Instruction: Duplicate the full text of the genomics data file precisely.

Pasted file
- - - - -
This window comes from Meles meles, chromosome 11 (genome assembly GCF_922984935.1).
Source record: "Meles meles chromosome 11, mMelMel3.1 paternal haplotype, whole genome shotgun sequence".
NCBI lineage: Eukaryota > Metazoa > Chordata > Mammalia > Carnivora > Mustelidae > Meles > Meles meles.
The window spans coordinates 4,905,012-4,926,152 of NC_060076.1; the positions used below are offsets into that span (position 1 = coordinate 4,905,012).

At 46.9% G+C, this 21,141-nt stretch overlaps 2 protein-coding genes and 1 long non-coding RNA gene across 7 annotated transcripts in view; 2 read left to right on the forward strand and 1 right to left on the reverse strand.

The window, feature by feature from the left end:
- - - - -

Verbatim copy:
This window comes from Meles meles, chromosome 11 (genome assembly GCF_922984935.1).
Source record: "Meles meles chromosome 11, mMelMel3.1 paternal haplotype, whole genome shotgun sequence".
NCBI lineage: Eukaryota > Metazoa > Chordata > Mammalia > Carnivora > Mustelidae > Meles > Meles meles.
The window spans coordinates 4,905,012-4,926,152 of NC_060076.1; the positions used below are offsets into that span (position 1 = coordinate 4,905,012).

At 46.9% G+C, this 21,141-nt stretch overlaps 2 protein-coding genes and 1 long non-coding RNA gene across 7 annotated transcripts in view; 2 read left to right on the forward strand and 1 right to left on the reverse strand.

The window, feature by feature from the left end: